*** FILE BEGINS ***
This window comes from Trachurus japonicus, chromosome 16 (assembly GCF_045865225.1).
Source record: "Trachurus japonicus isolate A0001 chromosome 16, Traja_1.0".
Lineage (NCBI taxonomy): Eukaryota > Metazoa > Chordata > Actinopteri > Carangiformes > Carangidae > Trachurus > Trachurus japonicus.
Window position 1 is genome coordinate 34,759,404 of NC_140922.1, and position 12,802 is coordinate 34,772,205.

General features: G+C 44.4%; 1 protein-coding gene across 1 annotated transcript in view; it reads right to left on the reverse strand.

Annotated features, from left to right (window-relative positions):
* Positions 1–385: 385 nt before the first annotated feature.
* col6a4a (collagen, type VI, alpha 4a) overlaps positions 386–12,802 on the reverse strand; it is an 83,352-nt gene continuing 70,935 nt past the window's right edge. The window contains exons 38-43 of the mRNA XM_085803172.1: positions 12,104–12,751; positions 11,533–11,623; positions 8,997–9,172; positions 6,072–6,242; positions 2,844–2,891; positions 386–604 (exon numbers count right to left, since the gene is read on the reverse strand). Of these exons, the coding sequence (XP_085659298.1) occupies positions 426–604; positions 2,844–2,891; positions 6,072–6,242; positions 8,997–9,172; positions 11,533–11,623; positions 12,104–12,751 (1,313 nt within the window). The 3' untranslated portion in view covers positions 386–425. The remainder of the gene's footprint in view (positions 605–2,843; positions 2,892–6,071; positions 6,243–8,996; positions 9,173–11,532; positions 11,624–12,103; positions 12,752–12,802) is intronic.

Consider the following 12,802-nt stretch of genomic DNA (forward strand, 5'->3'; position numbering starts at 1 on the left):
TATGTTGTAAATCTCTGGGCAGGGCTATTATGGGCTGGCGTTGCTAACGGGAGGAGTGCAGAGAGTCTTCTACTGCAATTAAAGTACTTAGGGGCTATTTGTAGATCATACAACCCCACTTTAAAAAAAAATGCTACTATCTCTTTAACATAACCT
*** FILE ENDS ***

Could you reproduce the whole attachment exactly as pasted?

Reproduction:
This window comes from Trachurus japonicus, chromosome 16 (assembly GCF_045865225.1).
Source record: "Trachurus japonicus isolate A0001 chromosome 16, Traja_1.0".
Lineage (NCBI taxonomy): Eukaryota > Metazoa > Chordata > Actinopteri > Carangiformes > Carangidae > Trachurus > Trachurus japonicus.
Window position 1 is genome coordinate 34,759,404 of NC_140922.1, and position 12,802 is coordinate 34,772,205.

General features: G+C 44.4%; 1 protein-coding gene across 1 annotated transcript in view; it reads right to left on the reverse strand.

Annotated features, from left to right (window-relative positions):
* Positions 1–385: 385 nt before the first annotated feature.
* col6a4a (collagen, type VI, alpha 4a) overlaps positions 386–12,802 on the reverse strand; it is an 83,352-nt gene continuing 70,935 nt past the window's right edge. The window contains exons 38-43 of the mRNA XM_085803172.1: positions 12,104–12,751; positions 11,533–11,623; positions 8,997–9,172; positions 6,072–6,242; positions 2,844–2,891; positions 386–604 (exon numbers count right to left, since the gene is read on the reverse strand). Of these exons, the coding sequence (XP_085659298.1) occupies positions 426–604; positions 2,844–2,891; positions 6,072–6,242; positions 8,997–9,172; positions 11,533–11,623; positions 12,104–12,751 (1,313 nt within the window). The 3' untranslated portion in view covers positions 386–425. The remainder of the gene's footprint in view (positions 605–2,843; positions 2,892–6,071; positions 6,243–8,996; positions 9,173–11,532; positions 11,624–12,103; positions 12,752–12,802) is intronic.

Consider the following 12,802-nt stretch of genomic DNA (forward strand, 5'->3'; position numbering starts at 1 on the left):
TATGTTGTAAATCTCTGGGCAGGGCTATTATGGGCTGGCGTTGCTAACGGGAGGAGTGCAGAGAGTCTTCTACTGCAATTAAAGTACTTAGGGGCTATTTGTAGATCATACAACCCCACTTTAAAAAAAAATGCTACTATCTCTTTAACATAACCT